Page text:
Skip to content

The Lavender Hill Mob

by on 15 November 2022

Ealing’s Finest

The Lavender Hill Mob

by T.E.B. Clarke adapted for the stage by Phil Porter

Tulchin Bartner and Weird Sisters Productions at Richmond Theatre until 19th November, then on tour until 18th February

Review by Andrew Lawston

Adapted from one of the most celebrated British films of all time, The Lavender Hill Mob has large shoes to fill.  And so, as self-confessed non-entity Henry Holland begins explaining to a visitor to his club in Rio, how he pulled off a record-breaking bullion robbery, Phil Porter’s witty and faithful script pulls the masterstroke of having the club’s patrons enact the story (which they have all heard dozens of times from Henry, we learn), rather than relying on a flashback structure which is more cinematic than theatrical.

Miles Jupp leads the cast as Henry Holland, jovial and avuncular, retelling his greatest triumph on New Year’s Eve 1949.  Jupp wisely does not attempt to imitate Sir Alec Guinness, but holds the audience’s attention throughout the performance, which moves along at a brisk lick thanks to the taut direction of Jeremy Sams, and a tight performance from a talented and energetic ensemble cast.

As Holland narrates his life in Lavender Hill, near Clapham Junction in South London, and his mundane life working at the Bank of England, his friends perform their parts with enthusiasm, whether using a drinks tray as the steering wheel for a car, or loading New Year’s gifts from a trolley as a substitute for the bullion itself.  Justin Edwards, the Ambassador, is denied a part at first, but is finally allowed to play Pendlebury, the artist whose foundry makes the criminal scheme possible.  Edwards and Jupp have fantastic chemistry that recalls Guinness and Stanley Holloway without ever trying to imitate them.

Guy Burgess plays Farrow, the visitor to the club who is hailed as a Hollywood director, inspiring the recreation of Holland’s story.  Although anxious to catch a flight with Henry Holland later that evening, Farrow becomes increasingly involved in the production, almost always playing detective roles.  As the story reaches its conclusion, he appears to be caught up in the moment, but turns serious in a moment when the fun is over.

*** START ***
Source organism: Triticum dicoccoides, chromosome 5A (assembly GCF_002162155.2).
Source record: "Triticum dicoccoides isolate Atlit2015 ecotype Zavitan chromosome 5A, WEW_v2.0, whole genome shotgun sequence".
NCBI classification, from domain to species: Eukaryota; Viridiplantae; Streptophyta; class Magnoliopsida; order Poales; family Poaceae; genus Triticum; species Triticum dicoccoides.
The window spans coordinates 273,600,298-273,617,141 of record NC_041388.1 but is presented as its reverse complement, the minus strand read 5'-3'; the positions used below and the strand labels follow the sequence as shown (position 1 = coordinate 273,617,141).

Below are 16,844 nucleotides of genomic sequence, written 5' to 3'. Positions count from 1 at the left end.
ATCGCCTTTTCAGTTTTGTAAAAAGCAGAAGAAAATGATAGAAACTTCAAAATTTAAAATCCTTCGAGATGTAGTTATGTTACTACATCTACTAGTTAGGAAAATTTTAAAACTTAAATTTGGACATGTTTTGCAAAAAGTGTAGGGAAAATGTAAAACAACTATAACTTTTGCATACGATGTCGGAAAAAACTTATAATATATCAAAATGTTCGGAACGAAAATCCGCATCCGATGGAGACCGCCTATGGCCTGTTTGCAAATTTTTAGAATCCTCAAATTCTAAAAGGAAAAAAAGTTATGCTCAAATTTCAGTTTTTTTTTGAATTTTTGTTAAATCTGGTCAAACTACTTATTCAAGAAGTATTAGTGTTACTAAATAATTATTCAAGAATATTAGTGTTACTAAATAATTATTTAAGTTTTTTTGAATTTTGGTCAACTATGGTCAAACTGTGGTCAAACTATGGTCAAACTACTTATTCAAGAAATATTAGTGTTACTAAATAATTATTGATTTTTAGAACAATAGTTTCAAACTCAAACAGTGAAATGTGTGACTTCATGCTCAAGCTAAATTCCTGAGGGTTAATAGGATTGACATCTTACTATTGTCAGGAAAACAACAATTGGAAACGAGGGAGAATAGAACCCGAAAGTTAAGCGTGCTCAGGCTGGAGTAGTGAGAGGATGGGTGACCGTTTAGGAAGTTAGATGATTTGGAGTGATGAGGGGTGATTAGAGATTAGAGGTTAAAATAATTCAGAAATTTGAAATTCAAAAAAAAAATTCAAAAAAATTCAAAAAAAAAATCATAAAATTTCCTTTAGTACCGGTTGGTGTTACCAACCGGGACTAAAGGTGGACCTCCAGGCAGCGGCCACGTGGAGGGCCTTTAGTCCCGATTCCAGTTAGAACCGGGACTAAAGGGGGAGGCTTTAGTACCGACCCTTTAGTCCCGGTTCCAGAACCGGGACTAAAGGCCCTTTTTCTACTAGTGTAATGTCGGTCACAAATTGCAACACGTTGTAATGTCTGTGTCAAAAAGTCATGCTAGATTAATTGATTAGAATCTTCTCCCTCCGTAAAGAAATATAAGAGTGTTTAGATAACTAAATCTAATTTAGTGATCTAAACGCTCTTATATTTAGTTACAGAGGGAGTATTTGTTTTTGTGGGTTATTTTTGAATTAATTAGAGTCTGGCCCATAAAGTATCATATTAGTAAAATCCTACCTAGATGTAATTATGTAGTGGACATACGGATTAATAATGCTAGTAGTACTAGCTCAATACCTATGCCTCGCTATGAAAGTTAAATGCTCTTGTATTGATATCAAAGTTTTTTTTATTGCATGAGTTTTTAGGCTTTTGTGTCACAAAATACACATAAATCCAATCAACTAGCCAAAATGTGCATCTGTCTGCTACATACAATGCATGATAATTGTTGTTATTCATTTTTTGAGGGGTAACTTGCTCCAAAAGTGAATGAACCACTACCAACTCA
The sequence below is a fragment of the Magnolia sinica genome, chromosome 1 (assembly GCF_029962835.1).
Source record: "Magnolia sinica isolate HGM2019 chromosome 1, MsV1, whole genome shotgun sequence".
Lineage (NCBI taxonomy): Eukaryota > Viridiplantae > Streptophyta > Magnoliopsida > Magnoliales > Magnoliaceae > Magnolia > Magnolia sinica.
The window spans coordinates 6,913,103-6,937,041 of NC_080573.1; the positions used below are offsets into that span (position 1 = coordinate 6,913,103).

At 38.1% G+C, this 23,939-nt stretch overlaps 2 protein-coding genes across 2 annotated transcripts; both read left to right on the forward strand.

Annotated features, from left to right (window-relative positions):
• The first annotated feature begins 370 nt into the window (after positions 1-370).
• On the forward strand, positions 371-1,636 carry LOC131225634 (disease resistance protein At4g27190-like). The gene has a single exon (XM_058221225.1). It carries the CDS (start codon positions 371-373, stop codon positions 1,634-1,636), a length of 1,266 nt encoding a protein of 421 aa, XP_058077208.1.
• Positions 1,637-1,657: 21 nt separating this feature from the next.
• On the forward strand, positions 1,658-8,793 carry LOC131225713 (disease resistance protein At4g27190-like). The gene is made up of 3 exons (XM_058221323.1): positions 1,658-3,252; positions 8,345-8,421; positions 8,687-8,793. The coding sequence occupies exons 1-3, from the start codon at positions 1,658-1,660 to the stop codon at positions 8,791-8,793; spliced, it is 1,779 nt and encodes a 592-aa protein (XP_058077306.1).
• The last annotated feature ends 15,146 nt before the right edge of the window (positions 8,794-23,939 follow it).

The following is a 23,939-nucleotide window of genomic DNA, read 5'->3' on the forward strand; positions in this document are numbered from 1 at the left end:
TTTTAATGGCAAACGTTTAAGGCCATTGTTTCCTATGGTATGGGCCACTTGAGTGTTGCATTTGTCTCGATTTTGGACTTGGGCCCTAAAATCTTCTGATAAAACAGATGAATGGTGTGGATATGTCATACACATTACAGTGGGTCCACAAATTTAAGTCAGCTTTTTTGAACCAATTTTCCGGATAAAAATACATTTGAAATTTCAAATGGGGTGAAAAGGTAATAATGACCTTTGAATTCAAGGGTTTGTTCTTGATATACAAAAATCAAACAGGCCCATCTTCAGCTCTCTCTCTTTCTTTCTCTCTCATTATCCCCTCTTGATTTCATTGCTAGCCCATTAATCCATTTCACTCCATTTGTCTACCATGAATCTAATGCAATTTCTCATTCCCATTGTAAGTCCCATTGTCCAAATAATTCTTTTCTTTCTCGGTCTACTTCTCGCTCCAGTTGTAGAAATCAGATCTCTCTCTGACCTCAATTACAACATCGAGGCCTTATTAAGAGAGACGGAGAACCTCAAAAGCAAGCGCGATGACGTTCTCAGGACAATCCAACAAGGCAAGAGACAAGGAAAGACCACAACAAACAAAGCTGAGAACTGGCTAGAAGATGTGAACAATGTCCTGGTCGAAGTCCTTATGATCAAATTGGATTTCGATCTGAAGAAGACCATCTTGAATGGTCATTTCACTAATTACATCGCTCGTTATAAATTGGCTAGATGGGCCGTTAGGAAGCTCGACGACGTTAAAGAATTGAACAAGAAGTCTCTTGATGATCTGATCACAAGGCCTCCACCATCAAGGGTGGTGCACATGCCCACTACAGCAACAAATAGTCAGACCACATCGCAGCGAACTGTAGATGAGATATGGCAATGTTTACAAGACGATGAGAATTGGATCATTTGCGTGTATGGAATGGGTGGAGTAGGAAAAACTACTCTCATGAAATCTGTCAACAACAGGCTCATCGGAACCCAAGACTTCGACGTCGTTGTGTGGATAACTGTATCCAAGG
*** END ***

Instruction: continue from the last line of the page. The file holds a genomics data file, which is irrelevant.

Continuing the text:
Tim Sutton gets some great laughs as the gruff waiter Sammy, who also performs illusions when not involved in the retelling, and at key dramatic moments also provides incidental music from a keyboard at the back of the club.

Tessa Churchard as Lady Agnes and Victoria Blunt’s Audrey have great fun playing the Sid James and Alfie Bass roles of Wood and Fisher, mostly carrying ice buckets of “molten gold” across the stage, but as the second half gets underway and Wood and Fisher decide to stay in England to avoid suspicion, they swap roles at breakneck speed both in England, France, and back in their own characters at the club in Rio.  John Dougall as Sir Horace and Aamira Challenger’s Fernanda round out a fantastic ensemble.

Of course, despite the action nominally taking place in a members’ club, a great deal of dramatic licence is employed, with effective use of Mark Henderson’s lighting design to convey chase sequences, or vans full of glowing gold bullion.  Similarly, various elements of Francis O’Connor’s striking set are pushed around the stage, revolved, and finally slotted together as a spectacular recreation of the Eiffel Tower.

The flexibility offered by staging the story as a retelling makes for an entertaining opening act, as the caper is planned, and carried out, but the production really takes flight in the second half, as Holland and Pendlebury attempt to sell the stolen gold, and the plan begins to unravel.  Perhaps the greatest set-piece comes as the duo chase a coach of English schoolgirls from Paris to Calais, and attempt to board a ferry.  Tessa Churchard’s splenetic French taxi driver comes very close to stealing the show during these scenes.

The Lavender Hill Mob is a wonderful evening’s entertainment that follows its source material faithfully while providing plenty of its own top quality comedy material.  If there is a single problem, it’s that the ending seemed a little hesitant.  The source film has a famous ending, which I shan’t spoil here, but it’s fair to say that the opening scenes are played with the assumption that much of the audience knows what’s coming (and the audience’s polite laughter at certain lines indeed confirmed this assumption).  Essentially, it feels as though the production isn’t quite sure how to close the show, given that much of the audience will know it already, and most of the rest will have guessed in the opening minutes.  The idea might be heresy to fans of Ealing comedies, but I was left wondering whether they could just have changed the ending a little.

The lack of a strong punchline is hardly a serious problem, however, as the audience was quick to roar their approval within moments of the lights going down.

Andrew Lawston, November 2022

Photography by Hugo Glendinning

Leave a Comment

Leave a Reply

Fill in your details below or click an icon to log in: Logo

You are commenting using your account. Log Out /  Change )

Twitter picture

You are commenting using your Twitter account. Log Out /  Change )

Facebook photo

You are commenting using your Facebook account. Log Out /  Change )

Connecting to %s

This site uses Akismet to reduce spam. Learn how your comment data is processed.

%d bloggers like this: